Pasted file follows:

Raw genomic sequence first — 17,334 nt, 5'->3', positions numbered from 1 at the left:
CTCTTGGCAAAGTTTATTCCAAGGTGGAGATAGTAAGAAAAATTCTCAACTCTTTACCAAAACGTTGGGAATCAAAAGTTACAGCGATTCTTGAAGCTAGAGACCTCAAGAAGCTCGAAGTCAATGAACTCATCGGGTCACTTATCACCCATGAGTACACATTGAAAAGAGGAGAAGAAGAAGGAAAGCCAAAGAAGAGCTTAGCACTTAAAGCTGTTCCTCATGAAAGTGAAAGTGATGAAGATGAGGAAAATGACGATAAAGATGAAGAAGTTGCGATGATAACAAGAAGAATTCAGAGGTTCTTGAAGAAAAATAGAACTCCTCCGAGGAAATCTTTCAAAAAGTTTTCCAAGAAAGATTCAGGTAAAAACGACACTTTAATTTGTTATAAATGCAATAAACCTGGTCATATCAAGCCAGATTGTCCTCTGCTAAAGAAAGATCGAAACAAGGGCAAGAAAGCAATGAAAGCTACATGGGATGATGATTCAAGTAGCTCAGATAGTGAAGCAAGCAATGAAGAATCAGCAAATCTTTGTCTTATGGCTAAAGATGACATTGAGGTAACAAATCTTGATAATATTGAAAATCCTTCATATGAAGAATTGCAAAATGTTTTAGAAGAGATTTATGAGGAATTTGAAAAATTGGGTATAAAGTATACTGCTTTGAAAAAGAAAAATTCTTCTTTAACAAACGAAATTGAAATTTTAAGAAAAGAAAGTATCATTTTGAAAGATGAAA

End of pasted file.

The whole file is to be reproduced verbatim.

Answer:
Raw genomic sequence first — 17,334 nt, 5'->3', positions numbered from 1 at the left:
CTCTTGGCAAAGTTTATTCCAAGGTGGAGATAGTAAGAAAAATTCTCAACTCTTTACCAAAACGTTGGGAATCAAAAGTTACAGCGATTCTTGAAGCTAGAGACCTCAAGAAGCTCGAAGTCAATGAACTCATCGGGTCACTTATCACCCATGAGTACACATTGAAAAGAGGAGAAGAAGAAGGAAAGCCAAAGAAGAGCTTAGCACTTAAAGCTGTTCCTCATGAAAGTGAAAGTGATGAAGATGAGGAAAATGACGATAAAGATGAAGAAGTTGCGATGATAACAAGAAGAATTCAGAGGTTCTTGAAGAAAAATAGAACTCCTCCGAGGAAATCTTTCAAAAAGTTTTCCAAGAAAGATTCAGGTAAAAACGACACTTTAATTTGTTATAAATGCAATAAACCTGGTCATATCAAGCCAGATTGTCCTCTGCTAAAGAAAGATCGAAACAAGGGCAAGAAAGCAATGAAAGCTACATGGGATGATGATTCAAGTAGCTCAGATAGTGAAGCAAGCAATGAAGAATCAGCAAATCTTTGTCTTATGGCTAAAGATGACATTGAGGTAACAAATCTTGATAATATTGAAAATCCTTCATATGAAGAATTGCAAAATGTTTTAGAAGAGATTTATGAGGAATTTGAAAAATTGGGTATAAAGTATACTGCTTTGAAAAAGAAAAATTCTTCTTTAACAAACGAAATTGAAATTTTAAGAAAAGAAAGTATCATTTTGAAAGATGAAA